The 120 judicial police officers assigned to the Extraordinary Chambers in the Courts of Cambodia are learning new investigatory techniques to suit the special needs of the tribunal, according to ECCC officials.
Between Feb 5 and 17, four groups of 30 officers will receive instruction from the International Institute for Criminal Investigation in a seminar supported by the Swiss and New Zealand governments and the tribunal itself, Helen Jarvis, ECCC chief of public affairs, said Tuesday.
“It’s training based on international law,” said ECCC Co-Investigating Judge Marcel Lemonde, whose office helped prepare the seminar. In the absence of the tribunal’s internal rules, Lemonde has yet to work with the police as no cases have been forwarded to him for investigation. “For now, it is training that is preparatory,” he said.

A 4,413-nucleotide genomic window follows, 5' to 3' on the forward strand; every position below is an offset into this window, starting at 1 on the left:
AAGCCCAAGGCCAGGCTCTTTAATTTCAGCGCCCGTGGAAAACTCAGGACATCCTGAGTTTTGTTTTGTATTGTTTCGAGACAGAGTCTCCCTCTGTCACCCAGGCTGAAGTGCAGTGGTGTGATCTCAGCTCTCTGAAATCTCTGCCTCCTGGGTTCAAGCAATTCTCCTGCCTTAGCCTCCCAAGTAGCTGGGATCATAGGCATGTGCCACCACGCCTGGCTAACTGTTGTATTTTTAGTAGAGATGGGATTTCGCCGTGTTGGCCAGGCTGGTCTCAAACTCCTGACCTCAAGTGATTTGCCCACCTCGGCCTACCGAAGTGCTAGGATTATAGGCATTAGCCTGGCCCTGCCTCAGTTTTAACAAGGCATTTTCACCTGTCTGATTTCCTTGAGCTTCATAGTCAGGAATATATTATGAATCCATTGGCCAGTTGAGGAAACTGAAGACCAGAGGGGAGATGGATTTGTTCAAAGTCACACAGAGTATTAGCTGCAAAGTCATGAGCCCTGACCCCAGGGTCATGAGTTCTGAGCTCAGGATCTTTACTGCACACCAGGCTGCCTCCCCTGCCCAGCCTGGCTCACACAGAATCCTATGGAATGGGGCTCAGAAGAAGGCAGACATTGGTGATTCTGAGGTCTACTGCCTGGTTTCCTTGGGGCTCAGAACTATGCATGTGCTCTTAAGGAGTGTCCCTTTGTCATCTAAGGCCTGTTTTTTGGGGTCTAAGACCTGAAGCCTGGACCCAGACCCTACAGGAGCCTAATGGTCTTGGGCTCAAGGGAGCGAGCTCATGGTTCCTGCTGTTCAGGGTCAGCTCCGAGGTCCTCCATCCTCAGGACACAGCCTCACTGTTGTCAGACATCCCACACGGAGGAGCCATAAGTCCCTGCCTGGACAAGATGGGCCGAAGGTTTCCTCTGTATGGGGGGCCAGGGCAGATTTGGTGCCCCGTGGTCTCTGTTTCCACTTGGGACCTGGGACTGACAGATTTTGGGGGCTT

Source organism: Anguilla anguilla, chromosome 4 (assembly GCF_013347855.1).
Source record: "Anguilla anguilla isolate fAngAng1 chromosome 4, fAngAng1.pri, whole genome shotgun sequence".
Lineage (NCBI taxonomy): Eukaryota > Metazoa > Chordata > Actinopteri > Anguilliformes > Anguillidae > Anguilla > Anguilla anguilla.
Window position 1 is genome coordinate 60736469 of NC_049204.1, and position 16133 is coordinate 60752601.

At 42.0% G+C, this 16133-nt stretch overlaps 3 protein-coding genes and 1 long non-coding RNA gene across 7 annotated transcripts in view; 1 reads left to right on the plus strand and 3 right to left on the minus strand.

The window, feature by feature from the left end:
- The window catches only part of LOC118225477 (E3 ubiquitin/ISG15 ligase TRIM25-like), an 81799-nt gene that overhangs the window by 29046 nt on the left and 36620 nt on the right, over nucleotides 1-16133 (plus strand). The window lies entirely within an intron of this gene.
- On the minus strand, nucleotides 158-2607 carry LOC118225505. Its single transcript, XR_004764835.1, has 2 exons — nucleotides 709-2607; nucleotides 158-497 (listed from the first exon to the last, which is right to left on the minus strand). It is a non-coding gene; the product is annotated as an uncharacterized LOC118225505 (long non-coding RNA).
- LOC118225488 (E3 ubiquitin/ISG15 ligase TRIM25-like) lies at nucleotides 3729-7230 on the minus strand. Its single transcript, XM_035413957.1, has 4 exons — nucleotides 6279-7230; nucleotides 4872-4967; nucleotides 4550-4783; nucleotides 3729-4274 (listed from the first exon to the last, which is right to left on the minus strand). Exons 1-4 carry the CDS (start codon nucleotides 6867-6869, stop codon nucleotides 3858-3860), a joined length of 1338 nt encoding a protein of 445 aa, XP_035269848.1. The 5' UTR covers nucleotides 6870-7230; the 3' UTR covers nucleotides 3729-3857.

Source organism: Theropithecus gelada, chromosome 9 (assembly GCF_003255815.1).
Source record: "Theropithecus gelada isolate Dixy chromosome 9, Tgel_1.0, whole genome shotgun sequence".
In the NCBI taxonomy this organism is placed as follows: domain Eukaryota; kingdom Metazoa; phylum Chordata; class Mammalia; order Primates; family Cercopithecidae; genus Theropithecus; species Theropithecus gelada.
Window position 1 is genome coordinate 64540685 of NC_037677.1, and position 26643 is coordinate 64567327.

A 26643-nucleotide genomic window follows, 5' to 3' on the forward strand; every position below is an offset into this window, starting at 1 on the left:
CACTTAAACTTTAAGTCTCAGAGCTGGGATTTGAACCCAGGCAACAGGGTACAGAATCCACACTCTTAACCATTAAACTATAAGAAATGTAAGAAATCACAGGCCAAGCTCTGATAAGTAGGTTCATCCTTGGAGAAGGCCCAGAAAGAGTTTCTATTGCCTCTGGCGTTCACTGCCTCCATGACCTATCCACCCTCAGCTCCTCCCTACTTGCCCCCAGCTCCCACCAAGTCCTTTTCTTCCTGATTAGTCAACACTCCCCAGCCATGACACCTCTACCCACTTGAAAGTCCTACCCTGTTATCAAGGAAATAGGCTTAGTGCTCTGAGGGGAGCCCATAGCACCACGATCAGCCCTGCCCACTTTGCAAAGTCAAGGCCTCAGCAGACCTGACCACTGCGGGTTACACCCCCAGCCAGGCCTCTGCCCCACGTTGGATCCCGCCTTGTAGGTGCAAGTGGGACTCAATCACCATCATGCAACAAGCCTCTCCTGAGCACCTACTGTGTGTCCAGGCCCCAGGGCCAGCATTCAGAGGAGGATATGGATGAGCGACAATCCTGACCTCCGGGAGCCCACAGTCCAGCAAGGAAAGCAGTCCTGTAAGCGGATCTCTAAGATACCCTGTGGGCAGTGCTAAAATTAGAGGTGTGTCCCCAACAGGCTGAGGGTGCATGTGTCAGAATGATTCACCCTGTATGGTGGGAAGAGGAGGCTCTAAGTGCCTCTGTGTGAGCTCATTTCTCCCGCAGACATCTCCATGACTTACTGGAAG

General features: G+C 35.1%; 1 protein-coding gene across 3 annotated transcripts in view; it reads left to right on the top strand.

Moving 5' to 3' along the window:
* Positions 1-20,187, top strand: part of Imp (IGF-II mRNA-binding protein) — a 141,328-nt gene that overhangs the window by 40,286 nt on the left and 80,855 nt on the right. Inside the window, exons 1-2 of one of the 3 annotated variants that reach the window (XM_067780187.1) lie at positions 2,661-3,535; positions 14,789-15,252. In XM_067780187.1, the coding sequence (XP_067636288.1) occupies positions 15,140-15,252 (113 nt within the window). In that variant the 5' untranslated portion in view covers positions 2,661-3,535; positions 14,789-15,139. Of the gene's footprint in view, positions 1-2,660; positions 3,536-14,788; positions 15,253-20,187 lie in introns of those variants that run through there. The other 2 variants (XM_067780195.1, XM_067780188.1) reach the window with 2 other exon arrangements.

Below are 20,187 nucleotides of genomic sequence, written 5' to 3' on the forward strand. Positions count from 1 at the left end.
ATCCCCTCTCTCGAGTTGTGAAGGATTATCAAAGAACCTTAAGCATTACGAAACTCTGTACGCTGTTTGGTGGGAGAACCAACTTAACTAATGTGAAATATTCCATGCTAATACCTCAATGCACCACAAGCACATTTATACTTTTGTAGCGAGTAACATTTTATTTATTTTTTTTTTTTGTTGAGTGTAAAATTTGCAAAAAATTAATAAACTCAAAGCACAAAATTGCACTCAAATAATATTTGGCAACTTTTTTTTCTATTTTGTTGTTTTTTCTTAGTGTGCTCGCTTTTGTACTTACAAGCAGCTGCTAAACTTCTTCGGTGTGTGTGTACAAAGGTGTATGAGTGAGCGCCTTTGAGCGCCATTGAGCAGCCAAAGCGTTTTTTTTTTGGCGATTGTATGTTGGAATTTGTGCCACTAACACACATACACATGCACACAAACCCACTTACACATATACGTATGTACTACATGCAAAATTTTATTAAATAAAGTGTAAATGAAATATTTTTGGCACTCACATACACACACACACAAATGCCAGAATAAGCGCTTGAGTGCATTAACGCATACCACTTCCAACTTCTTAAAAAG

ECCC Co-Prosecutor Robert Petit described the work of the police officers with an example of an alleged instance of mass murder, for which police will have to take statements from many witnesses.
Judicial police will use different means of gathering evidence for the tribunal, he said, “because the elements of the crime that need to be proven [at the ECCC] are different from the elements of crimes that are in national jurisdiction.”